High cholesterol is typically linked to cholesterol issues. This is because having high cholesterol increases your risk of developing cardiovascular disease. A fatty substance called cholesterol can block your arteries and possibly result in a heart attack or stroke by impeding blood flow through the afflicted artery.
Too little cholesterol is a possibility. This is less often than high cholesterol, though. While low cholesterol may contribute to other illnesses including cancer, depression, and anxiety, high cholesterol is firmly linked to heart disease.
What exactly is cholesterol?
Despite being linked to health issues, the body need cholesterol. Some hormones can only be produced with cholesterol. It contributes to the production of vitamin D, which aids in calcium absorption. Additionally, several of the chemicals necessary for food digestion are made in part by cholesterol.
Lipoproteins, which are small fat molecules encased in protein, are the carriers of cholesterol in the blood. High-density lipoprotein (HDL) and low-density lipoprotein (LDL) are the two main categories of cholesterol (HDL).
Some people refer to LDL as “bad” cholesterol. This is so that your arteries won’t become blocked by the particular type of cholesterol. LDL cholesterol is transported to the liver by HDL, or the “good” cholesterol. The extra LDL cholesterol is eliminated from the body via liver.
Another important factor in cholesterol is the liver. Your liver produces the majority of your cholesterol. What you eat provides the remaining energy. Only foods derived from animals, such as eggs, meat, and poultry, contain dietary cholesterol. Plants don’t contain it.
Dangers of low cholesterol
Medication, like as statins, frequent exercise, and a nutritious diet can all help lower high LDL levels. There typically isn’t a concern when your cholesterol decreases for these causes. In fact, most of the time, having lower cholesterol is preferable to having high cholesterol. When your cholesterol drops for no apparent cause, you should pay attention and talk to your doctor about it.
Researchers are concerned about how low cholesterol looks to have a harmful impact on mental health, even if the precise consequences of low cholesterol on health are still being explored.
In a 1999 Duke University research of young, healthy women, it was discovered that those with low cholesterol were more prone to have anxiety and depressive symptoms. According to research, low levels of cholesterol may have an impact on your brain’s health because they are necessary for the production of hormones and vitamin D. Cell development requires vitamin D. Anxiety or despair could be a sign that your brain cells aren’t functioning properly. Research is being done to better understand the relationship between low cholesterol and mental wellness.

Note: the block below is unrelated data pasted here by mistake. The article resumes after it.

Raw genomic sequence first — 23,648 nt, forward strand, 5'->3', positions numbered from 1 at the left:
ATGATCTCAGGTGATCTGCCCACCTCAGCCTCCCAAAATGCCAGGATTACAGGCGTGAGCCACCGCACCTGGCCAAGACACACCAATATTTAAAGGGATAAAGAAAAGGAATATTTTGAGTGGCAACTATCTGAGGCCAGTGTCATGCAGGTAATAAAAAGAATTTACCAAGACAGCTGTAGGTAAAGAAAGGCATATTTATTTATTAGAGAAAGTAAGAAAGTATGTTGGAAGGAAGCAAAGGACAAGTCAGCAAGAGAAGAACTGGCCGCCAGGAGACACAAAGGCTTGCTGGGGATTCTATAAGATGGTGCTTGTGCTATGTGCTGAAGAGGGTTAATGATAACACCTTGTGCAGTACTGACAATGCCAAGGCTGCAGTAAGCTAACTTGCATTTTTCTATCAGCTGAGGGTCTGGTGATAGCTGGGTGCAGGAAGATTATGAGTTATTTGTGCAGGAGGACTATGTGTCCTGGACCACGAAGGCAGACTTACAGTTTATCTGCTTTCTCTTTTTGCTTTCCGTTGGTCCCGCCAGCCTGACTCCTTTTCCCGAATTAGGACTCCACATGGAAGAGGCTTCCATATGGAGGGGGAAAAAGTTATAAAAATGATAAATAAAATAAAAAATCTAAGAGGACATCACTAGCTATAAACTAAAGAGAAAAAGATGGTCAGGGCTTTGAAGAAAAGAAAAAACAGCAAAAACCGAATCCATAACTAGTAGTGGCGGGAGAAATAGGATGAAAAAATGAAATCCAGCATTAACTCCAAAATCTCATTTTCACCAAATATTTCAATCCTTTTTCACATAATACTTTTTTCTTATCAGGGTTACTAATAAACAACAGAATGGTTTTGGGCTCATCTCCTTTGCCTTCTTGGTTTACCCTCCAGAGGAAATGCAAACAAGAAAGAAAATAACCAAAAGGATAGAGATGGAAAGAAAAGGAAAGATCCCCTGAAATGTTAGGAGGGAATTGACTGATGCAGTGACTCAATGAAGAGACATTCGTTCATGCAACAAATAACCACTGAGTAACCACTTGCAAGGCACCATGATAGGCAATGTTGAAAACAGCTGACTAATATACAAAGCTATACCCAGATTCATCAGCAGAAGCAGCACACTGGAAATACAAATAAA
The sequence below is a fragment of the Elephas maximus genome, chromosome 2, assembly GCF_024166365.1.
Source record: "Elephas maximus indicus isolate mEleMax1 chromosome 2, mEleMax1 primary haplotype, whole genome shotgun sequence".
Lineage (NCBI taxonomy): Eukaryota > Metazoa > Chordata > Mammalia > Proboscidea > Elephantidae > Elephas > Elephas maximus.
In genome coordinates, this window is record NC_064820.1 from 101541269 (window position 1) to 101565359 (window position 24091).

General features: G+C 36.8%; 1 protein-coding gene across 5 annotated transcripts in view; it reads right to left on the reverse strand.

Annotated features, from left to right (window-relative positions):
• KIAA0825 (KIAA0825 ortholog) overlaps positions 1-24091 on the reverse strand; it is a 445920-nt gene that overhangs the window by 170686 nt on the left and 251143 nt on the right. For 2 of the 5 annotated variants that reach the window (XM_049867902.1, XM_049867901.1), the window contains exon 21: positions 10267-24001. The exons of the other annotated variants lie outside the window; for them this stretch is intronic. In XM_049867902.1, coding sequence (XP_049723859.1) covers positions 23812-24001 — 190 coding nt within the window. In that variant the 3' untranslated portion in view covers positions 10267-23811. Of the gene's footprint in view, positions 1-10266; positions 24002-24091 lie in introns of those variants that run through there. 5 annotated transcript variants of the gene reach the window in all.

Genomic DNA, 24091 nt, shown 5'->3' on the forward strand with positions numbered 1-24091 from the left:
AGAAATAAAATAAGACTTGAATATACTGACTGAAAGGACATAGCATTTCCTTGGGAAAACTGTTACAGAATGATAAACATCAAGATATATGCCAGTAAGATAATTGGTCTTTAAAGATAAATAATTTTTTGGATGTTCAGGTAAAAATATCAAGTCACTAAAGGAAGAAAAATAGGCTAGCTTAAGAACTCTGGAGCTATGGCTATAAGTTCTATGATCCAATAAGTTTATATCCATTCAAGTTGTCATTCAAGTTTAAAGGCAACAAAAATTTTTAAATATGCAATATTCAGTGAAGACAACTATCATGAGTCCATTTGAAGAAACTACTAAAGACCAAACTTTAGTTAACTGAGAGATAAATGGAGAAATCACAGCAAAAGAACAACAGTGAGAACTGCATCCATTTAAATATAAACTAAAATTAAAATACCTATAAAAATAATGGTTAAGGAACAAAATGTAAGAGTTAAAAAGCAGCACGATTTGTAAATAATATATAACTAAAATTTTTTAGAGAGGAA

A 2012 study revealed a potential link between low cholesterol and cancer risk during the American College of Cardiology Scientific Sessions. Cancer may be impacted by the process that modifies cholesterol levels, but further research is required.
Women who might get pregnant are another group who should be concerned about low cholesterol. You have an increased chance of having a premature delivery or a kid with a low birth weight if you’re pregnant and have low cholesterol. Discuss what to do in this situation with your doctor if you typically have low cholesterol.
What Causes Low Cholesterol?
You could have extremely low cholesterol as a result of:
- an uncommon condition that runs in your family
- Malnutrition (not eating enough, or not eating enough good foods) (not eating enough, or not eating enough healthy foods)
- Malabsorption (insufficient fat absorption by your body)
- Anemia (low red blood cell count)
- thyroid problems
- liver illness
- a few different infections (like hepatitis C)
- severe damage or illness
Low cholesterol symptoms
There are frequently no signs for persons with high LDL cholesterol until they have a heart attack or stroke. You could suffer chest pain if a coronary artery has a significant blockage because less blood is getting to the heart muscle.
When cholesterol levels are low, chest pain that indicates an arterial accumulation in fatty substances does not occur. Low cholesterol may be one of the many reasons of depression and anxiety. Depression and anxiety signs include:
- having trouble deciding
- alterations to your eating, sleeping, or emotional patterns
Consult your doctor if you experience any of the symptoms listed above. If your doctor doesn’t suggest a blood test, ask whether you should have one.
Treating low cholesterol
The sort of low cholesterol a person has and what caused it will determine the course of treatment.
Changing one’s lifestyle to include things like:
- giving up smoking
- achieving a healthy weight
- being more active physically
When low LDL cholesterol is present together with symptoms or a genetic disease, medication may be necessary. Taking vitamin E supplements and other fat-soluble vitamins may be used as treatment for the hereditary diseases that lower LDL cholesterol. A doctor could occasionally advise adding additional fat to the diet as a supplement.
Preventing low cholesterol
Individuals very rarely take action to prevent having a level of cholesterol that is too low because most people don’t worry about having it.
Get regular checks to keep your cholesterol levels in range. To avoid taking statins or blood pressure drugs, maintain a heart-healthy diet and an active lifestyle. Know whether there is a family history of high cholesterol. Finally, be aware of any signs of stress and anxiety, especially if they make you feel aggressive.
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